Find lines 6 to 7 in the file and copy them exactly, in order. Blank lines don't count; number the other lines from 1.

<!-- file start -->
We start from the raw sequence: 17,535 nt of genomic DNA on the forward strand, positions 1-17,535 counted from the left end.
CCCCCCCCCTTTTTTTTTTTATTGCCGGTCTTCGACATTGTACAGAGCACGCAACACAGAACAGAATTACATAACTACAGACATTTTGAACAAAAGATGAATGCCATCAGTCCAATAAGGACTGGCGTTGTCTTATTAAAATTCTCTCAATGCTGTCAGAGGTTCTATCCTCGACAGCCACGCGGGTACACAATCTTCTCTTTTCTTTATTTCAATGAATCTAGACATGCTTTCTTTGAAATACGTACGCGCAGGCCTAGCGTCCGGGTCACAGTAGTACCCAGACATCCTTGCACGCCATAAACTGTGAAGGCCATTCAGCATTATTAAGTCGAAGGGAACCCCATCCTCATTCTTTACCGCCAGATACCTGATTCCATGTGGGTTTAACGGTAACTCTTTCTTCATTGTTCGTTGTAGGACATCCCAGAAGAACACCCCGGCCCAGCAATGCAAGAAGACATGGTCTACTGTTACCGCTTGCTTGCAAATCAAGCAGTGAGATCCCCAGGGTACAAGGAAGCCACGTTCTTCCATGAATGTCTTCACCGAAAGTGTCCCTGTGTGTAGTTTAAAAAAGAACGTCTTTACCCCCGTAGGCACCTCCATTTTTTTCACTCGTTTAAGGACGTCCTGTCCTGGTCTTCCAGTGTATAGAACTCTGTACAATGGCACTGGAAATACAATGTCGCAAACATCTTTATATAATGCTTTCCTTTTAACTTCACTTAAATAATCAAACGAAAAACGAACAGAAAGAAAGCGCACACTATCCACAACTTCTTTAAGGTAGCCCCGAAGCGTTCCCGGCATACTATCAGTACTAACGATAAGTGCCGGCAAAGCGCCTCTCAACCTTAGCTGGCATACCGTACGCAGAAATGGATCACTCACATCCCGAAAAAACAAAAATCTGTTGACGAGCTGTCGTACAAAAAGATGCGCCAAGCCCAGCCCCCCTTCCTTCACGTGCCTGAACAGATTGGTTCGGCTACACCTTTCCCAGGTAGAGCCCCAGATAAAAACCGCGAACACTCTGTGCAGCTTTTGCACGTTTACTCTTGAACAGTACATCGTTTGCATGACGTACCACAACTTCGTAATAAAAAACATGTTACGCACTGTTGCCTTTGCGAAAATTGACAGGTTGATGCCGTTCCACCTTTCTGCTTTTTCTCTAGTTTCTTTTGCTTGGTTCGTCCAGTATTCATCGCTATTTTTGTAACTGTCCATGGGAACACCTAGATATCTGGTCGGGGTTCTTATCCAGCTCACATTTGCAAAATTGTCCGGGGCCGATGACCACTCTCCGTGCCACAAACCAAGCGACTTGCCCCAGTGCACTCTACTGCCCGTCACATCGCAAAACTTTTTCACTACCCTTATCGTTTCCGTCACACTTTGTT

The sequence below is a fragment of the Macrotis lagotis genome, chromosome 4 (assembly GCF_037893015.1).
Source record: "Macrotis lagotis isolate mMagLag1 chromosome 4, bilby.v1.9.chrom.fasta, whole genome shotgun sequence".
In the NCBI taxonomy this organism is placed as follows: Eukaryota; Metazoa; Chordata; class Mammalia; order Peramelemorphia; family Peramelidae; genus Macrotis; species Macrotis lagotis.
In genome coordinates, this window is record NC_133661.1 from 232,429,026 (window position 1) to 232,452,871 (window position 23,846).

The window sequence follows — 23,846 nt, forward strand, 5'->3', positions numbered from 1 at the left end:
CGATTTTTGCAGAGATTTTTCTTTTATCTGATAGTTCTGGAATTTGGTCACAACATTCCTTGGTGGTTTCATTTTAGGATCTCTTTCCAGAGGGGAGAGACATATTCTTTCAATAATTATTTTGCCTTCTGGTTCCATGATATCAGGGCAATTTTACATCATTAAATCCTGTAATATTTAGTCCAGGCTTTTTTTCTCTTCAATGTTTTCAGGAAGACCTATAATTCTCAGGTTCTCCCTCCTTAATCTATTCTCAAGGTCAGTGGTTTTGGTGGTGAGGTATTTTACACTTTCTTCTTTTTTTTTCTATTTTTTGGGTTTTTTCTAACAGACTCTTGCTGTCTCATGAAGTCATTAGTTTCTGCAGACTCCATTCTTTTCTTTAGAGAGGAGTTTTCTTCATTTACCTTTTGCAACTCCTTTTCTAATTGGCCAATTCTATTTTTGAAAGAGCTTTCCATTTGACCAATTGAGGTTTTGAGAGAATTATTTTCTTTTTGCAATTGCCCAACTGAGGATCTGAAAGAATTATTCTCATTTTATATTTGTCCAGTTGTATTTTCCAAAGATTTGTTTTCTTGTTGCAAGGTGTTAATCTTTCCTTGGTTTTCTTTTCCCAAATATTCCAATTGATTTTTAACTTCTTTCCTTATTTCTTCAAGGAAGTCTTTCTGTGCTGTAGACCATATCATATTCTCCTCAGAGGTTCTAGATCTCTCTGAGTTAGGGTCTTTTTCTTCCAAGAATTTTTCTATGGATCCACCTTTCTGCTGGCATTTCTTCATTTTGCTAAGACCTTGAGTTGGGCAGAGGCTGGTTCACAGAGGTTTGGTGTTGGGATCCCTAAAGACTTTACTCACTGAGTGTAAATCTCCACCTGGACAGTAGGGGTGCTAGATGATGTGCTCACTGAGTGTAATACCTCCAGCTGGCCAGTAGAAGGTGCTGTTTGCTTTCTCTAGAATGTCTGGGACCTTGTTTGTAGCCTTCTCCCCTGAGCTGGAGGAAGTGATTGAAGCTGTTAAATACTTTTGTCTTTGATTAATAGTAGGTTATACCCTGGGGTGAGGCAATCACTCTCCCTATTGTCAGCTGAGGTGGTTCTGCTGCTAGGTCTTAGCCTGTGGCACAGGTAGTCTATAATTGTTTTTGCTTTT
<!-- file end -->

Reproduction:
In genome coordinates, this window is record NC_133661.1 from 232,429,026 (window position 1) to 232,452,871 (window position 23,846).

The window sequence follows — 23,846 nt, forward strand, 5'->3', positions numbered from 1 at the left end: